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Designing Shakespeare (incorporating King Lear Performance Photographs Collection)

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How to use the collection | Research method | Copyright information

Designing Shakespeare has been developed to help students and scholars gain a greaterunderstanding of the work of theatre designers working in Britainduring the last forty years of the previous century.

It has also been designed to illustrate the vast range of possible interpretations of Shakespeare's work.

This audio-visual database contains four distinct elements.

  1. A text database of production details and excerpts from theatre reviews which refer to design.
  2. An image database of production photographs selected from the archives of the theatre photographers Donald Cooperand Tom Holte and from the archive of costume designer and lecturer indesign, Janet Arnold.
  3. A collection of video interviews conducted by Dr. Christie Carson with a number of important designers.
  4. A collection of VRML models of the key theatres spaces in Stratford and London where Shakespearehas been performed, developed by theatre designer Chris Dyer.

Thisresearch resource is unusual in that it draws together the work of arange of people, theatre designers, archivists and librarians at theTheatre Museum and the Shakespeare Centre Library with the support workof AHDS Performing Arts.

It is also unusual in that itis not designed to be a finished or final piece of work. Rather ithopes to act as an example of how the disparate elements used intheatre research can usefully be drawn together into a single database.It is also designed to illustrate the advantages of digital technologyfor the study of performance history. Ideally this project should beseen as a cornerstone onto which further research projects in the areaof theatre history might be built.

The productiondetails database covers all professional productions of Shakespeare inStratford and London over the 40 year period of examination.Illustrations are available for approximately seventy percent of theproductions listed.

In the Additional Informationsection you will find more information about a) how to use thecollection; b) copyright; and c) research methods, collection policyand metadata.

All the materials in the database havebeen made freely available for educational use, however, any commercialuse of this material must involve a licensing agreement with thecopyright holders.


 
How to use the collection

To view video and audio, you need to download the free Quicktime Media Player (external link)

To view the virtual reality models, you need to download the free Cortona VRML Player (external link)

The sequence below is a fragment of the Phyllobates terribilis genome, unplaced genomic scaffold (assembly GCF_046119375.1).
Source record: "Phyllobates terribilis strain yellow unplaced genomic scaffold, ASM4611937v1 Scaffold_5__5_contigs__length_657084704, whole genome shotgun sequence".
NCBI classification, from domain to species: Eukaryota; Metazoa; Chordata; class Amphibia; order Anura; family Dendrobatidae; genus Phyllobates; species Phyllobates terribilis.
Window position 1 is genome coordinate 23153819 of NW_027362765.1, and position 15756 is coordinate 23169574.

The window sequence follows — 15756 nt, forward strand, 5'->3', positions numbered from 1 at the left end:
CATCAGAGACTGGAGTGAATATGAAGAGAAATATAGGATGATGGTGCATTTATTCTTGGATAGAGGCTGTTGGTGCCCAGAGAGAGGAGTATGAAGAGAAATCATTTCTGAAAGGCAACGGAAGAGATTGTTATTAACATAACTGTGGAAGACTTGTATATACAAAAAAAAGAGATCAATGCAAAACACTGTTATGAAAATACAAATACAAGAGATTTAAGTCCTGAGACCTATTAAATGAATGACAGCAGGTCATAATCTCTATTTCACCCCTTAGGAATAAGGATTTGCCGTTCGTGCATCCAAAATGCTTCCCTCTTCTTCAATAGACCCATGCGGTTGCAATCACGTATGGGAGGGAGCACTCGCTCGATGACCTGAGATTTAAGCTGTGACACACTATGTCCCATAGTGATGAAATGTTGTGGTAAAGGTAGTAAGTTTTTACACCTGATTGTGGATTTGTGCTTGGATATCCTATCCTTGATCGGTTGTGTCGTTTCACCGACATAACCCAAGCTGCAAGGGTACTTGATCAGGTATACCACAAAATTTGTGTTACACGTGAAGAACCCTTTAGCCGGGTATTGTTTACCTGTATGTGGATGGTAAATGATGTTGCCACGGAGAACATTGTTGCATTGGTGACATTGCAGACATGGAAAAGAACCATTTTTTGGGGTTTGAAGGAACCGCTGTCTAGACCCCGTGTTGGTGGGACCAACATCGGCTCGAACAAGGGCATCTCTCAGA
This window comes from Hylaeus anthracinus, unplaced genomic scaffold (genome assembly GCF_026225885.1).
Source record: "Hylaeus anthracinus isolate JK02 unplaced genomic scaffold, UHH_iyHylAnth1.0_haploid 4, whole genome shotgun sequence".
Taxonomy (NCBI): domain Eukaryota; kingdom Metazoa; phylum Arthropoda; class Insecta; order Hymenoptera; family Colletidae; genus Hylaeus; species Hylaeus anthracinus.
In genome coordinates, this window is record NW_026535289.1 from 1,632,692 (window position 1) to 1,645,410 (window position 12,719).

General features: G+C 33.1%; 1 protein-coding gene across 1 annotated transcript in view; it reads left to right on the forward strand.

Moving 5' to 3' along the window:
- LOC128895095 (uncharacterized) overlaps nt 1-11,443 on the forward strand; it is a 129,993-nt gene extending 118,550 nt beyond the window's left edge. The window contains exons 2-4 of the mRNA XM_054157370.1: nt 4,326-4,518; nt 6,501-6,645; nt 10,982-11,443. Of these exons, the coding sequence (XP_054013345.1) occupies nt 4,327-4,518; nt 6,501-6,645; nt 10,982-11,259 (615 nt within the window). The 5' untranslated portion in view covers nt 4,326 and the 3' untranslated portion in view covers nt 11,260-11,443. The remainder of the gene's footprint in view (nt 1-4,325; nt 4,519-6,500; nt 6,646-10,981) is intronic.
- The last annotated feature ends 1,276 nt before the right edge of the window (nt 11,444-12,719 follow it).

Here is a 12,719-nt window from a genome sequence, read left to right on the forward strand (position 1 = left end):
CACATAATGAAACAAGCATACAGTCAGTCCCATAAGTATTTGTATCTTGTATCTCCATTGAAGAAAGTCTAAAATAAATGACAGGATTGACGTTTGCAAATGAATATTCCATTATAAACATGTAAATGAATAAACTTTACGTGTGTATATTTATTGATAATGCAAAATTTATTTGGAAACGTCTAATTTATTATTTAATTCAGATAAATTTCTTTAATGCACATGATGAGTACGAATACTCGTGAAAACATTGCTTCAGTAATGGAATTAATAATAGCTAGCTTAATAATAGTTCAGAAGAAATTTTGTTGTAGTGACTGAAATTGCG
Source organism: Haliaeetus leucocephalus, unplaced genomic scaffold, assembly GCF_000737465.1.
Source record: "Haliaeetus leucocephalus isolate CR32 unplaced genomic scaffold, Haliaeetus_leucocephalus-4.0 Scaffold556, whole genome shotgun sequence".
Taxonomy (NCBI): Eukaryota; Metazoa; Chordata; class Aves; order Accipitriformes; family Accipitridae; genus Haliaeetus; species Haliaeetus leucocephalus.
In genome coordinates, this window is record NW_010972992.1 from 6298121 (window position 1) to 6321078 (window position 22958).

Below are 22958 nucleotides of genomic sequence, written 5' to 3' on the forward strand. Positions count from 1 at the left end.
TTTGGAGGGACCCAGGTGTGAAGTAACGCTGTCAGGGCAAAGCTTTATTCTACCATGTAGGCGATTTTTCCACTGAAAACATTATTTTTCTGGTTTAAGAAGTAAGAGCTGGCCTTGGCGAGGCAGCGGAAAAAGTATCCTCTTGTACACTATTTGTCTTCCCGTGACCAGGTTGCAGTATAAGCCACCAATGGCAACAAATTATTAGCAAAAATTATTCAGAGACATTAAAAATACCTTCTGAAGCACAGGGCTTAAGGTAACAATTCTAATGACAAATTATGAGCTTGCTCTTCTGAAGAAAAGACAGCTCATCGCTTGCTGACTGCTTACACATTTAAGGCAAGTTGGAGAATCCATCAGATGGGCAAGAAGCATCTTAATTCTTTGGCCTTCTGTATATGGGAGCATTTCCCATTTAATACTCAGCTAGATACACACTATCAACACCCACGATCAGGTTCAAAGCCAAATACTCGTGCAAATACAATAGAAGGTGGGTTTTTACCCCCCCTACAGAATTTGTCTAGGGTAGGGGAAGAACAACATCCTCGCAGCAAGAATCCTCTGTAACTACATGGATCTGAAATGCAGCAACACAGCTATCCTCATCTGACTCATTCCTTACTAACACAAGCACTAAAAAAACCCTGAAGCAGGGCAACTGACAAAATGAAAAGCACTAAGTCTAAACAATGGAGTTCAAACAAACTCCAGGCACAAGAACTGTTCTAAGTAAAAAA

Thiscollection has been developed to illustrate the rich theatre designhistory of Shakespeare's plays over the last forty years of theprevious century. This audio-visual database is designed to supportteaching and research by students, scholars and interested theatreaudiences and practitioners. It has been made freely available on theweb to both illustrate and test the democratic properties of digitaltechnology.

The collection includes four separate butrelated databases: a text database of production details and reviewextracts, an image database drawn from three quite different theatrecollections, a video database of interview clips with theatre designersin Britain and a database of VRML models of the most commonly usedtheatres.

The users are encouraged to search the dataaccording to their own criteria whether they be the name of a director,a designer, a theatre, a theatre company, a year, a play or any otherpossible search term. The entire collection will be searched and theinformation will be displayed as a series of thumbnails or icons forthe images, video and VRML models, which will be linked to the object,while the production details will appear in full. It is important tostress that the information is all linked to the production details,therefore, a search on a director will bring up a list of productionsthat director was involved with plus the corresponding images, modelsand interview clips. It is assumed that interest in a production or acreative practitioner will involve interest in all available materialto illustrate that production.

The primary uses ofthis database are assumed to be for learning and teaching Drama andTheatre studies. It is hoped that it will also be of use to studentsand scholars working in English Departments. It may also be useful forstudents studying design, photography, architecture and for theatrepractitioners and enthusiasts. The collection has been developedspecifically to allow for, even to encourage, comparative study;whether that be a comparison of several productions of the same play,several productions by the same director or designer or severalproductions in the same theatre or year.